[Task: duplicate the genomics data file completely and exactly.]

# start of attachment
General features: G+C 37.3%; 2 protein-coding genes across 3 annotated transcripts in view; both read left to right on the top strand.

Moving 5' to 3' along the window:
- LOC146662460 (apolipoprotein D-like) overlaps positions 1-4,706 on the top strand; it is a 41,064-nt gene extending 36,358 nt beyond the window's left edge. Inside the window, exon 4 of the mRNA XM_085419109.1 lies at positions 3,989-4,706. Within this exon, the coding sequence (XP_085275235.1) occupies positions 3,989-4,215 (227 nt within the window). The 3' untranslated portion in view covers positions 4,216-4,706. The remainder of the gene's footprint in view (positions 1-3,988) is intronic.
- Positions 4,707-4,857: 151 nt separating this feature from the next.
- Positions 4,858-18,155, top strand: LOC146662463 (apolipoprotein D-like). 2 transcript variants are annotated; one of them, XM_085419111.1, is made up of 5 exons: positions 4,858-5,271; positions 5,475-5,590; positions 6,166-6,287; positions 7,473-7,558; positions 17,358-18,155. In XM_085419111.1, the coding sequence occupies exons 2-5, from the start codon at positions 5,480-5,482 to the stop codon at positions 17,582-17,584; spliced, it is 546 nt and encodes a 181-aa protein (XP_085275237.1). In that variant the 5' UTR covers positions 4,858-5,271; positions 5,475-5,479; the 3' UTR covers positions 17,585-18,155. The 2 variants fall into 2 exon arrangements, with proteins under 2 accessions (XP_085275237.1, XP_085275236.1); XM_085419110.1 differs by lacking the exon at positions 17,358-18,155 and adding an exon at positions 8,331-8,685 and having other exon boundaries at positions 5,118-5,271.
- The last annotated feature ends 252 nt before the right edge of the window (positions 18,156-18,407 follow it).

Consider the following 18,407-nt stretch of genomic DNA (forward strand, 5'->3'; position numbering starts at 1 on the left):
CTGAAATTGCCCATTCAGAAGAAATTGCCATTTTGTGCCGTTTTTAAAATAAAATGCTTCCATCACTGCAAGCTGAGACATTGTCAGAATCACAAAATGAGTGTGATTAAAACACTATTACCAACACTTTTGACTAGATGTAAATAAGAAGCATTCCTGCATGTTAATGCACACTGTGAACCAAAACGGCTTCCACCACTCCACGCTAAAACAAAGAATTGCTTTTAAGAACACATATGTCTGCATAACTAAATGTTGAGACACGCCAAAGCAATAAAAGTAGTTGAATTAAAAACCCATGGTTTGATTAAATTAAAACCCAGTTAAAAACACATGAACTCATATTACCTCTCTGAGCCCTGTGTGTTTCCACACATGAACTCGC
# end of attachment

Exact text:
General features: G+C 37.3%; 2 protein-coding genes across 3 annotated transcripts in view; both read left to right on the top strand.

Moving 5' to 3' along the window:
- LOC146662460 (apolipoprotein D-like) overlaps positions 1-4,706 on the top strand; it is a 41,064-nt gene extending 36,358 nt beyond the window's left edge. Inside the window, exon 4 of the mRNA XM_085419109.1 lies at positions 3,989-4,706. Within this exon, the coding sequence (XP_085275235.1) occupies positions 3,989-4,215 (227 nt within the window). The 3' untranslated portion in view covers positions 4,216-4,706. The remainder of the gene's footprint in view (positions 1-3,988) is intronic.
- Positions 4,707-4,857: 151 nt separating this feature from the next.
- Positions 4,858-18,155, top strand: LOC146662463 (apolipoprotein D-like). 2 transcript variants are annotated; one of them, XM_085419111.1, is made up of 5 exons: positions 4,858-5,271; positions 5,475-5,590; positions 6,166-6,287; positions 7,473-7,558; positions 17,358-18,155. In XM_085419111.1, the coding sequence occupies exons 2-5, from the start codon at positions 5,480-5,482 to the stop codon at positions 17,582-17,584; spliced, it is 546 nt and encodes a 181-aa protein (XP_085275237.1). In that variant the 5' UTR covers positions 4,858-5,271; positions 5,475-5,479; the 3' UTR covers positions 17,585-18,155. The 2 variants fall into 2 exon arrangements, with proteins under 2 accessions (XP_085275237.1, XP_085275236.1); XM_085419110.1 differs by lacking the exon at positions 17,358-18,155 and adding an exon at positions 8,331-8,685 and having other exon boundaries at positions 5,118-5,271.
- The last annotated feature ends 252 nt before the right edge of the window (positions 18,156-18,407 follow it).

Consider the following 18,407-nt stretch of genomic DNA (forward strand, 5'->3'; position numbering starts at 1 on the left):
CTGAAATTGCCCATTCAGAAGAAATTGCCATTTTGTGCCGTTTTTAAAATAAAATGCTTCCATCACTGCAAGCTGAGACATTGTCAGAATCACAAAATGAGTGTGATTAAAACACTATTACCAACACTTTTGACTAGATGTAAATAAGAAGCATTCCTGCATGTTAATGCACACTGTGAACCAAAACGGCTTCCACCACTCCACGCTAAAACAAAGAATTGCTTTTAAGAACACATATGTCTGCATAACTAAATGTTGAGACACGCCAAAGCAATAAAAGTAGTTGAATTAAAAACCCATGGTTTGATTAAATTAAAACCCAGTTAAAAACACATGAACTCATATTACCTCTCTGAGCCCTGTGTGTTTCCACACATGAACTCGC